Saturday, September 02, 2006

Harrison Owen, Open Space Technology: A User’s Guide, 1997.

I’ve been meaning to blog about this book since I read it back in May. It sat at my desk at work all summer, waiting for me to write about it. Of course, I’d been meaning to read the book for two years before I got around to it—ever since I heard the idea of Open Space mentioned by my friend Stephen, quite a space back now.

Put simply, open space technology is designed to get the people who care about particular ideas talking to one another with the goal of action. It’s quite a simple idea, really, and is quite profound as many simple ideas really are.

Basically, one has a theme. The theme is shared in a large open space, and people create sessions, and move between the sessions as they feel called. The organizing principle is that the right people show up to the right sessions at the right times. It's called the Law of Two Feet: if you're not contributing to a discussion, or getting something out of it, you're in the wrong discussion, and should move to another. Four ideas come from that:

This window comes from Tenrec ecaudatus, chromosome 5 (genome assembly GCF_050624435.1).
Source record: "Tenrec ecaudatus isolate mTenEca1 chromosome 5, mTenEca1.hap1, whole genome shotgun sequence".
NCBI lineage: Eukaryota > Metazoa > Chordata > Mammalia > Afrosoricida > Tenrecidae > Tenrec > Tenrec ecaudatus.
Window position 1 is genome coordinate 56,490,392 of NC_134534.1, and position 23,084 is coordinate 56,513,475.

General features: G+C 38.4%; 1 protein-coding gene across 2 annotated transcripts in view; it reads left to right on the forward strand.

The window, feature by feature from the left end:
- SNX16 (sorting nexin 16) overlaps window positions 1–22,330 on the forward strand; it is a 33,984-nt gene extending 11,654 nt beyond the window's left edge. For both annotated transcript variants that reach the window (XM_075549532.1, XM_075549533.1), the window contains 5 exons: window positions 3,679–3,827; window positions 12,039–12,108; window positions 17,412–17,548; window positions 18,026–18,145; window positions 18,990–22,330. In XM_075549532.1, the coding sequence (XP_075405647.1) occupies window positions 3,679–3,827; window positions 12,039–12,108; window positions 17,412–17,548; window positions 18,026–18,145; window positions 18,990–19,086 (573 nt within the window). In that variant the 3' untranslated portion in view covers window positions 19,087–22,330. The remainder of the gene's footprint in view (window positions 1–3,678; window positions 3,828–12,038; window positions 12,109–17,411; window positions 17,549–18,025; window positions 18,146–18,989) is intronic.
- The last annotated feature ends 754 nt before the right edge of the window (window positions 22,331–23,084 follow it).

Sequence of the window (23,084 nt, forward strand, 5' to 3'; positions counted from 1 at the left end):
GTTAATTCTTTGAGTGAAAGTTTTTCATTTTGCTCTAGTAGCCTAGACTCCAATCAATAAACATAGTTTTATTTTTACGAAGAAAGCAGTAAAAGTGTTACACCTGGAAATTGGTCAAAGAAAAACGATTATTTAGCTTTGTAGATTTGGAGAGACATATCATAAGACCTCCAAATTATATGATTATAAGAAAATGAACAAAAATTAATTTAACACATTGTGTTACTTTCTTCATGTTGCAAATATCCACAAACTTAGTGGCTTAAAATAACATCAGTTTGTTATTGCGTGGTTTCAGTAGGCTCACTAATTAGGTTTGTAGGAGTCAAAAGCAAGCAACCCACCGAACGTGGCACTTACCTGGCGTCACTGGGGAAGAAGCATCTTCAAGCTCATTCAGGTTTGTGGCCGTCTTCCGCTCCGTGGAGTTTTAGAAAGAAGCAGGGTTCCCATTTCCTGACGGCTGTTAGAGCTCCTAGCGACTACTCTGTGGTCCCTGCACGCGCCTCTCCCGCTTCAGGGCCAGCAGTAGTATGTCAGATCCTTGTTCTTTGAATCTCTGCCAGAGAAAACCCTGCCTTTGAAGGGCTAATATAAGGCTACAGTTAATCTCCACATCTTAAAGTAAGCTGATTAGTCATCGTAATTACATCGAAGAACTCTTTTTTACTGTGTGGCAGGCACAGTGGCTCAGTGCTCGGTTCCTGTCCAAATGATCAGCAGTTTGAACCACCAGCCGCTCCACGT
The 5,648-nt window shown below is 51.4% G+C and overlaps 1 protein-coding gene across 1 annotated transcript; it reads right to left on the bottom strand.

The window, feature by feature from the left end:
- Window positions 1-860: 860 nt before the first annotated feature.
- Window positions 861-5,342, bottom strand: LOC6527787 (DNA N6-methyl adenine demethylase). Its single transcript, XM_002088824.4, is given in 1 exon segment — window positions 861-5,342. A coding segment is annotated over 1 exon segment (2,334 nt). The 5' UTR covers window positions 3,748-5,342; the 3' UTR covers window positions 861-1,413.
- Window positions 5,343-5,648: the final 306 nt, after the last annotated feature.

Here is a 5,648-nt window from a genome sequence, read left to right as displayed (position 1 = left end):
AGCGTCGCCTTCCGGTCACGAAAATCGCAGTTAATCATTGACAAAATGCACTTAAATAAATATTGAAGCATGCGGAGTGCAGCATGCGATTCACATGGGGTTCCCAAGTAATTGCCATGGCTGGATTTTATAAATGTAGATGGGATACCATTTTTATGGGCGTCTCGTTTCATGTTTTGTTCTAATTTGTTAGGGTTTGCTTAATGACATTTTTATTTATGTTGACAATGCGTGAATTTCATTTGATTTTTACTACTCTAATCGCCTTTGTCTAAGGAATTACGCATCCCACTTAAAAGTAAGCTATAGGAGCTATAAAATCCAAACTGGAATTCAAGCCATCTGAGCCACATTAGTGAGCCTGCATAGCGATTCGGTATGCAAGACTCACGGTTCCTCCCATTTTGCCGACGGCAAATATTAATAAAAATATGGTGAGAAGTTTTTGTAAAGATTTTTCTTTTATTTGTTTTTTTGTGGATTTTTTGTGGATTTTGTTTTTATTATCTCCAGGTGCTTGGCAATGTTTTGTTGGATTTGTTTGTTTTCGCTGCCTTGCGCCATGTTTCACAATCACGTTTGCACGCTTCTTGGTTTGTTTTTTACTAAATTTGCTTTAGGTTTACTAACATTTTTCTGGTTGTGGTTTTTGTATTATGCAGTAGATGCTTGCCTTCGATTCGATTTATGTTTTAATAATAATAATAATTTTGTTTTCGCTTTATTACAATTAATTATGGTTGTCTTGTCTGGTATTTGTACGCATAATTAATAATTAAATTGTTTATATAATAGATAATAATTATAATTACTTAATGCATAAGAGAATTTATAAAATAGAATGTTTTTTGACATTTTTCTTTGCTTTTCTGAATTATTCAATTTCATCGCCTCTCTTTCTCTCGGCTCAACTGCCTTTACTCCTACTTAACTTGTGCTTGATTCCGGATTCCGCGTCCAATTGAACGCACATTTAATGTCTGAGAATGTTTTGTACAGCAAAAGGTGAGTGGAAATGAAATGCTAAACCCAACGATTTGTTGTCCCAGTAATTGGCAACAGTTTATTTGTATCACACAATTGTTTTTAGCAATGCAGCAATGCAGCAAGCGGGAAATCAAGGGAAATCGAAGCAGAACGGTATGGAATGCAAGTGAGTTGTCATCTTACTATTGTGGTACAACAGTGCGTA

• Each person who comes to a discussion is one of the right people to be there

  • Whatever happens is the only thing that could have happened

  • Whenever it starts, it starts at the right time

  • When it's over, it's over

If people thought like that more of the time, I'd have fewer painful meetings to sit through! Owen goes into detail about how to run such a conference, and offers some intriguing guidance, mostly in the form of stories about a variety of experiences in such a setting.

The idea of open space is fascinating, and I very much want to see it in an effective setting. The book impressed me enough that I mentioned it to my boss’s boss in my exit interview, as we were talking about how to get a group of people to move forward with ideas. Open space is really about taking responsibility to articulate ideas, and then to implement them: Owen’s book is well worth a read. I’m glad I bought it.